Solutions for Helping Dry Eye
The types, symptoms and causes of dry eye and how to prevent it
Although tears can be a sign you’re upset, not having enough tears is upsetting too—and a sign of dry eye. Up to 20 percent of the population suffers from dry eye, which makes your eyes feel irritated, says ophthalmologist Dr. Mark Iacobucci of Tidewater Eye Center, with locations in Chesapeake, Portsmouth and Virginia Beach. But dry eye is more than a nuisance—suffering from dry eye can cause impaired distance and night vision as well as causing chronic inflammation and infection, Iacobucci says.
Just as there are numerous causes of dry eye, there are plenty of treatment options to give you relief, Iacobucci says.
Three Types of Dry Eye
There are three kinds of dry eye. The most common is decreased tear production, Iacobucci says. The next is decreased tear quality; tears are supposed to be 80–20 water and oil and without enough oil the tears won’t, ahem, hold water. The third type is increased tear loss from evaporation.
Dry Eye Symptoms
Dry eye may slightly resemble conjunctivitis (a.k.a. pink eye) with itchy, irritated eyes. But pink eye—which is highly contagious and means children have to stay home from school and contact lens wearers have to throw away their current contact lenses—usually causes more discharge and may cause the eyelids to stick together Iacobucci says. If you get some relief from using artificial tears, then your problem likely was dry eye, he says.
Causes of Dry Eye
A long list of medical conditions can cause dry eye, Iacobucci says. These culprits include type 2 diabetes, thyroid problems, rosacea, Sjogren’s syndrome (a connective tissue disorder in which the glands that produce tears and saliva are destroyed) as well as other connective tissue disorders such as lupus and rheumatoid arthritis.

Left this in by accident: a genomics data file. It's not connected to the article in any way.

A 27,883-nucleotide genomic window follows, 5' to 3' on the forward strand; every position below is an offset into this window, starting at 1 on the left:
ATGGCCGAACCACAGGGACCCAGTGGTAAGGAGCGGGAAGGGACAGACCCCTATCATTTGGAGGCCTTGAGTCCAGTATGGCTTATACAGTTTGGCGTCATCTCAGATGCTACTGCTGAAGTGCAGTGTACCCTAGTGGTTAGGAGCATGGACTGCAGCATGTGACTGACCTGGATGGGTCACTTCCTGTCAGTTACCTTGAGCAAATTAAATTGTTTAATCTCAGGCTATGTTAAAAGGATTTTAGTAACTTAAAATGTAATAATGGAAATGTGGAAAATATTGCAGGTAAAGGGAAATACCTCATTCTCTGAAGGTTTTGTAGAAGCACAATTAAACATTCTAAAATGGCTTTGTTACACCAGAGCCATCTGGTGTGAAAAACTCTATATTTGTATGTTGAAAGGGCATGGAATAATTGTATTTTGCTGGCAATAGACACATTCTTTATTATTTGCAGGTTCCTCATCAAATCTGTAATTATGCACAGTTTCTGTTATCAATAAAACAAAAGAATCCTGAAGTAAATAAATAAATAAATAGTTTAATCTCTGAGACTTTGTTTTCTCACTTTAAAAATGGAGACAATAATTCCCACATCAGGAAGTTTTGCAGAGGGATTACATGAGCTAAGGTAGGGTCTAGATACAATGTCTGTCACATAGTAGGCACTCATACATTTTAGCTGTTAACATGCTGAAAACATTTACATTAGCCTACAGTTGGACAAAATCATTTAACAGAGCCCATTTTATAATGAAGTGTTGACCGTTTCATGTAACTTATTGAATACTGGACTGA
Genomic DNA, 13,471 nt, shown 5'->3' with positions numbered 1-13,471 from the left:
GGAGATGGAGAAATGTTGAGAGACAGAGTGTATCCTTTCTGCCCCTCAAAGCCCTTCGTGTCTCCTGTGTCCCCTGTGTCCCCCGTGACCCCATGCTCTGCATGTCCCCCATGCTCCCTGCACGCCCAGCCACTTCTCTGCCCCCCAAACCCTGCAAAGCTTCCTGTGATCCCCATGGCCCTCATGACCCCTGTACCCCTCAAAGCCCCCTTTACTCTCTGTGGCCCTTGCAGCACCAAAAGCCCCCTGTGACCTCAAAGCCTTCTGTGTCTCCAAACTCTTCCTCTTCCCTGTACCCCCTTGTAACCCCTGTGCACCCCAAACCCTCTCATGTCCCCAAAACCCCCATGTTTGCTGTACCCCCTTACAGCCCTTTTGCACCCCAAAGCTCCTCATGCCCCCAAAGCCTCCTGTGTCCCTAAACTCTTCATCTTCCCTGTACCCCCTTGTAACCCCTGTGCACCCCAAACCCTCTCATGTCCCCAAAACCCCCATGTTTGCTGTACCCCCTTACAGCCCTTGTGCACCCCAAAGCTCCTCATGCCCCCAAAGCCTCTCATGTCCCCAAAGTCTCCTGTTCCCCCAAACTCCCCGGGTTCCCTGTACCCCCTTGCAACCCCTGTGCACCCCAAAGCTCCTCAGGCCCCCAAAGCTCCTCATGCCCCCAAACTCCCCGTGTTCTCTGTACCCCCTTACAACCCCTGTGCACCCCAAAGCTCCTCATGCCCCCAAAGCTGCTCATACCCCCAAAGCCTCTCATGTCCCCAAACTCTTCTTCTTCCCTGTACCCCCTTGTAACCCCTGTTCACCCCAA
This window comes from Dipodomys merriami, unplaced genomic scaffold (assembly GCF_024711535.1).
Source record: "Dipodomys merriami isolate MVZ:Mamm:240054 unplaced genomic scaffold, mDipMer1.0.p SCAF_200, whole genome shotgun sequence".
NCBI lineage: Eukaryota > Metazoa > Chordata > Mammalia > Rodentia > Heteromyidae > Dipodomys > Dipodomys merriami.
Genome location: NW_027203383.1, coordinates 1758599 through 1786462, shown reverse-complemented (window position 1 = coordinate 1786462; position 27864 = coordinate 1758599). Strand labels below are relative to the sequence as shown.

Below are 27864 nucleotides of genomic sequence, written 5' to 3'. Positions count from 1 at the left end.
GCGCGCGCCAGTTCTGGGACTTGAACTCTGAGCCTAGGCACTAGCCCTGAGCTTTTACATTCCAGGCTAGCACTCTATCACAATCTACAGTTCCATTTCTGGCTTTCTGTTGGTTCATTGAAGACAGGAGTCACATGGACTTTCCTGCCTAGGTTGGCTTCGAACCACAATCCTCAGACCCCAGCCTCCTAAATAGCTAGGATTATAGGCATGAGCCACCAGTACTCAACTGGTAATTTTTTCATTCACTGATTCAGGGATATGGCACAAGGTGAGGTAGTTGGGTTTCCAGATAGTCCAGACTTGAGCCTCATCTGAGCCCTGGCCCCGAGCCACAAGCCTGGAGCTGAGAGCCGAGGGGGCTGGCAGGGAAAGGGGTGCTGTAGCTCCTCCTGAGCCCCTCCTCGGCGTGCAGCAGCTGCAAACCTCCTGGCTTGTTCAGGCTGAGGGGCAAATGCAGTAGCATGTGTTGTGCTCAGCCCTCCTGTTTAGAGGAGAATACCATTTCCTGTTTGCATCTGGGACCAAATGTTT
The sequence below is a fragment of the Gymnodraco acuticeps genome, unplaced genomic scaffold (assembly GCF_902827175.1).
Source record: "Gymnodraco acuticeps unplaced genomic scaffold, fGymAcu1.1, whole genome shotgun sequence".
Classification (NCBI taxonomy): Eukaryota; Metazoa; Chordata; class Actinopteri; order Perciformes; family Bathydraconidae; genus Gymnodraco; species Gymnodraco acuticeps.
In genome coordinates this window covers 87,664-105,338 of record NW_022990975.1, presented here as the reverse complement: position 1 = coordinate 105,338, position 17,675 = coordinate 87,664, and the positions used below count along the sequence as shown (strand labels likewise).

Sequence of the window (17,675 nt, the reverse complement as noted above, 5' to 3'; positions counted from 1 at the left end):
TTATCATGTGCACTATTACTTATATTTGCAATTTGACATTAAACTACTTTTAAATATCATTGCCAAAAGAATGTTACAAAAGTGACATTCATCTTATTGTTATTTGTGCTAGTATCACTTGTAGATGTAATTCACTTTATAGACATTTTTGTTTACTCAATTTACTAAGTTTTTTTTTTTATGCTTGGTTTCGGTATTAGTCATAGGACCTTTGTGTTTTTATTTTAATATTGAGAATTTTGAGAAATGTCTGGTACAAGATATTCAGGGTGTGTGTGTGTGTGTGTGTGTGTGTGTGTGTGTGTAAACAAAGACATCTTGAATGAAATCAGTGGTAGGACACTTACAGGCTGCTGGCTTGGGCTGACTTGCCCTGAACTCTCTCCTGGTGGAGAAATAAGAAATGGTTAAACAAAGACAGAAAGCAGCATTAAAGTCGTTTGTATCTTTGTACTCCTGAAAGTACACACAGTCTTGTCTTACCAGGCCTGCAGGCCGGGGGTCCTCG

Nutritional deficiencies such as a lack of essential oils or vitamin A, also can cause dry eye, he says.
Your work habits—staring at the computer for hours and seldom blinking also can cause dry eye. That pesky feeling of dry eye syndrome is a frequent occurrence for people whose work fits this description.
Another culprit: prescription and nonprescription drugs. Potential problems include some blood pressure medications, antidepressants, decongestants and antihistamines, he says.
Preventing Dry Eye
One way to prevent dry eye among computer users is to follow the 20-20 rule, he says. Every 20 minutes at your computer, look away from the computer and into the distance, close your eyes and rest them for 20 seconds. If you’re reading, stop at the end of a chapter and put drops in. Avoid sitting right under a vent. Low profile sunglasses will help keep the wind away from your eyes. Certain brands of eyeglasses sit close to your eyes and prevent evaporative loss, he says.
Treatments for Dry Eye
“People don’t have to suffer with dry eye,” Iacobucci says. “There are many effective treatments including drops and supplements.”
If medications are the cause, sometimes it’s possible to switch to another medication whose side effects don’t cause dry eye, he says.
Beyond that, the first and easiest treatment is over-the-counter artificial tears to better lubricate your eyes, he says. Most military insurance plans cover the over-the-counter drops, he adds.
If your oil glands are clogged (perhaps with makeup, ladies?) you can buy over-the-counter gentle eye scrubs or make your own by mixing one part baby shampoo with two parts water. Put a warm washcloth over your eyes to soften any crusted material. Then clean the edges of your eyelids—make sure not to get any in your eyes.
Beyond artificial tears, medicated drops also can help by increasing your eyes’ tear production, he says. “I suffer from dry eye myself,” Iacobucci says, adding that medicated drops gave him relief.
Supplements such as fish oil and flaxseed oil can help restore the proper balance of oil, he says. The best oils supplements contain triglycerides, not distilled alcohol, he says.
Bottom line: don’t self diagnose yourself with pink eye (as this writer did earlier this year), head to a general doctor asking for prescription drops, throw out your contact lenses and quarantine yourself from contact with children. Go to an ophthamlogist and get an accurate diagnosis and an effective treatment plan.
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